You’ve probably heard over and over that it’s important to have a credit card or two and to use them responsibly if you want a high credit score. No doubt you’ve also been told that making monthly, on-time payments on your mortgage and car are other ways to keep your credit score healthy. All true.
Your credit score — for young adults perhaps just joining the credit conversation — is the number credit bureaus offer up as a symbol of your ability to repay a loan. Generally, the credit score number everyone is concerned with is the FICO credit score, which ranges from 300 to 850. The higher your score, the more likely lenders will allow you to borrow money, and the better the rate you’ll qualify for.
But what if you would like to see your credit score climb — but you’re not crazy about having a credit card? What if you live in an apartment and aren’t making mortgage payments? What if you live in the city and take the subway? What then? Here are some somewhat under-the-radar ways to build credit for those who prefer the road less traveled.
1. Use Your Rent Payments to Build Credit.
For most of credit and rental history, on-time rent payments haven’t officially counted as a sign of someone who is responsible with money. Things are slowly changing, however. Since 2011, Experian has included rent payments in consumers’ credit histories. But it isn’t automatic. If you want your rent payments to be included, you need to be proactive and opt in.
There are a number of websites that will send rental-payment information to the credit bureaus. Consumers who visit WilliamPaid.com can register and pay their rent through the site, and it’ll be reported to Experian (it’s free if you opt for electronic withdrawal; if you pay with a credit or debit card, it’s 2.95% of the total payment; if you pay in cash, a $10 flat fee).
2. Get a CD Secured Loan.
CD secured loans are typically extended by credit unions, precisely to help members build or rebuild credit reports and credit scores. Some community banks also offer them.
“The loan is approved for some small amount, normally not much more than $1,000,” says John Ulzheimer of CreditSesame.com. “But instead of the consumer getting that $1,000 like they would with a normal loan, the money is placed into an interest-bearing account with the credit union. The consumer makes payments monthly, and after a year or two, the loan is paid off, and the funds, plus dividends, are released to the consumer.”
Ulzheimer adds that because the loan was an extension of credit, the credit union can report the loan to the credit bureaus. “Everyone wins,” he says. “The consumer gets the benefit of the account on their credit reports, plus the loan proceeds with dividends.”
At First Financial we know how your credit score can affect your ability to get a good rate or even approval for a loan. Do you know how you can improve your credit score? Our First Score Program is a low cost, interactive session ($30) with a First Financial expert, which simulates your credit score with various “what if” scenarios. Once you get your credit score, First Score will tell you what you need to do to reach all of your financial goals. First Score will also tell you what actions will help you increase and decrease your credit score.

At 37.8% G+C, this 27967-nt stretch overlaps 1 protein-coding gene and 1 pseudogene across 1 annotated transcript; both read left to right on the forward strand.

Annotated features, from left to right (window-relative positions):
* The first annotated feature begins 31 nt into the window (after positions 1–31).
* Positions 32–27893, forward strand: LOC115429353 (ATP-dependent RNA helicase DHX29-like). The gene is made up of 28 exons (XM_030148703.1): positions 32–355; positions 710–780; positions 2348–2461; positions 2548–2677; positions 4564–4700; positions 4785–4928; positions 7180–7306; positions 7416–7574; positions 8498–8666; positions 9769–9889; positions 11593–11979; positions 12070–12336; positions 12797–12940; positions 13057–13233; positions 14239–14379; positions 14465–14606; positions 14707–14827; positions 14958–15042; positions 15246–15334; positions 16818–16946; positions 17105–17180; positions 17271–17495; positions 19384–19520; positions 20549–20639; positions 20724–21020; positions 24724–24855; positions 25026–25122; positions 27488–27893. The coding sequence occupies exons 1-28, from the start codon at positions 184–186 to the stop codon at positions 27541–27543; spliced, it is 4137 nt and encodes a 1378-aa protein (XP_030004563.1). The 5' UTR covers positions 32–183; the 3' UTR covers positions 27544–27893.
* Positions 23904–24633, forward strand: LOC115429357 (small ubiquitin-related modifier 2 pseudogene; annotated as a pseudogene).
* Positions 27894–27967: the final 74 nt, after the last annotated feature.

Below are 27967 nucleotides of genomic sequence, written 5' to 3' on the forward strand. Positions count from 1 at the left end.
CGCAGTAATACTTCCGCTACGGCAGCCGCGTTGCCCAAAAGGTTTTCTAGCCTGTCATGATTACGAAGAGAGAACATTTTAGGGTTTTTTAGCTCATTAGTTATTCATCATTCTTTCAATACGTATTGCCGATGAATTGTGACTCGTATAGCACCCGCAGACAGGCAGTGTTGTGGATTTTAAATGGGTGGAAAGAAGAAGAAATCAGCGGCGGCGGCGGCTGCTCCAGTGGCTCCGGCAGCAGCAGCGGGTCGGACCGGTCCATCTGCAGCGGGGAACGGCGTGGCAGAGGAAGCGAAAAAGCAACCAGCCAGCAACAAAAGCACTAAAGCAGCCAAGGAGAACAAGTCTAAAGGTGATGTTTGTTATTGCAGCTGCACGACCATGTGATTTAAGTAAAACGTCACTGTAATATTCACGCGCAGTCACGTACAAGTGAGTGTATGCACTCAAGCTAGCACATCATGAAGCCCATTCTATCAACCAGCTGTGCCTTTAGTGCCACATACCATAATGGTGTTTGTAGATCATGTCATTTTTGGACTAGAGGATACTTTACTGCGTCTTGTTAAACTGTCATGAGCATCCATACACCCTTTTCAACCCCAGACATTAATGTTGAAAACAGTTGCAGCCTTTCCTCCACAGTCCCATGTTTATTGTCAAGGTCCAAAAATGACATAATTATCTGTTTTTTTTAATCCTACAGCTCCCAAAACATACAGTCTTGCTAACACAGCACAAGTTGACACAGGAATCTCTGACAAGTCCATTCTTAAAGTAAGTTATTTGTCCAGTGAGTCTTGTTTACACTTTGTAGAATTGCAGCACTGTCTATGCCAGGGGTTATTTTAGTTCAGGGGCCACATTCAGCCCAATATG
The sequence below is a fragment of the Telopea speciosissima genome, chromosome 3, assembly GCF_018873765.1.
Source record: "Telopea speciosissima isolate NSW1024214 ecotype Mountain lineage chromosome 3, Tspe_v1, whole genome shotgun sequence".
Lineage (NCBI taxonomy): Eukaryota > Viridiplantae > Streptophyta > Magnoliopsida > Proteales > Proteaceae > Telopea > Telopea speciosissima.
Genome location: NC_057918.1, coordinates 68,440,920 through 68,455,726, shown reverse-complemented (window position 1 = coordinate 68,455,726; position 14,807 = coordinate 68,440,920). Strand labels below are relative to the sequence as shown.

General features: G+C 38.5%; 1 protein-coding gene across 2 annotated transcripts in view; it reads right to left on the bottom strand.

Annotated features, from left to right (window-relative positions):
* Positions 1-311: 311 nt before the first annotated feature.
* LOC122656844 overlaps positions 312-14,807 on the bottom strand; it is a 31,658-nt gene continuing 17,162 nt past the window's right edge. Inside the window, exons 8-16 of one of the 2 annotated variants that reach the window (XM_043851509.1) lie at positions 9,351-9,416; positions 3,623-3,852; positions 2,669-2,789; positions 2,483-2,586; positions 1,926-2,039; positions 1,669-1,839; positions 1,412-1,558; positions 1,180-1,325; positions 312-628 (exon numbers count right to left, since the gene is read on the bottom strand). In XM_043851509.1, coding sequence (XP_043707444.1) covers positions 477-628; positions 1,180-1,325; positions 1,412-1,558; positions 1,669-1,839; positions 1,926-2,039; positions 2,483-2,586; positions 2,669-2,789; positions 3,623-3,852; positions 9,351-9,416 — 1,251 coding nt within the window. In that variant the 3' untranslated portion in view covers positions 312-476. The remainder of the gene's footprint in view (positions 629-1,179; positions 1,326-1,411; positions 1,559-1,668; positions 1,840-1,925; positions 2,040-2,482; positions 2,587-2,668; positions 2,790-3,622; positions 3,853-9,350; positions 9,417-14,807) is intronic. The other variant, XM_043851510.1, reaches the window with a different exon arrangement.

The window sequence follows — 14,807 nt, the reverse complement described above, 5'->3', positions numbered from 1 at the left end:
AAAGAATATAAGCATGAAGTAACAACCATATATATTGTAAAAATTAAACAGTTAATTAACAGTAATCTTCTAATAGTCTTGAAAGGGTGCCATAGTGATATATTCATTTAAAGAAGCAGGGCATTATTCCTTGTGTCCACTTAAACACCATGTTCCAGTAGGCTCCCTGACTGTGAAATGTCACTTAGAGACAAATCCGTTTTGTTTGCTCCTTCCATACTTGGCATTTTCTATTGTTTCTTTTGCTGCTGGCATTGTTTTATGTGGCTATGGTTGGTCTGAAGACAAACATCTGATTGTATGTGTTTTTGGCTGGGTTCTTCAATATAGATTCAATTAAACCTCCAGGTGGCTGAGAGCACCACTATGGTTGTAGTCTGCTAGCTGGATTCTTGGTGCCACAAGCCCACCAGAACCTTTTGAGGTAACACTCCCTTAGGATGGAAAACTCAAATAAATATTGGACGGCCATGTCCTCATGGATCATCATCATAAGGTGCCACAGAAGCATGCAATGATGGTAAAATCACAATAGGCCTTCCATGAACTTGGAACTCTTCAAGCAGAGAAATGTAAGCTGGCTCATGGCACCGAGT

“Credit reports only track money you’ve borrowed,” says James Miller, owner of Biltmore Wealth Advisors, LLC. That’s why credit reports don’t include information on whether you’ve been paying your utility bill and monthly rent on time, he adds.
Miller suggests consumers check out Payment Reporting Builds Credit, a national company that has been around since 2002 and allows consumers to sign up for free and self-report payments like rent, rent-to-own purchases and utilities like your water or electric bill.
“PRBC might not yet have the clout of the big three credit bureaus, but a solid report from PRBC might be enough to get your foot in the door with a lender,” Miller says. The PRBC site is free to use, but not all self-reporting third parties are free.
Keep in mind that none of these strategies will work if you don’t pay your bills on time. In fact, you could make things worse by self-reporting if the information being reported shows you’re always late with bills. But if you are paying without trouble, and you simply don’t own a house or credit cards and aren’t making payments on car or student loans, then getting lenders to see that you’re consistently paying bills on time may just lead to a higher credit score — eventually.
“The quickest way to build up a favorable credit score is to borrow and pay back the debt on time. There really is no way around that,” Miller says.
“It isn’t necessarily hard — it just takes discipline,” says Hitha Prabhakar, a retail and consumer analyst based in New York City and a spokesperson for Mint.com, a free and well-known money management website.
Having a well-paying job also helps. A good relationship with your bank or financial institution is another plus, Prabhakar adds. But above all, a long credit history without a lot of black marks is what will really make all the difference.
Click here to view the article source, from Dailyfinance.com.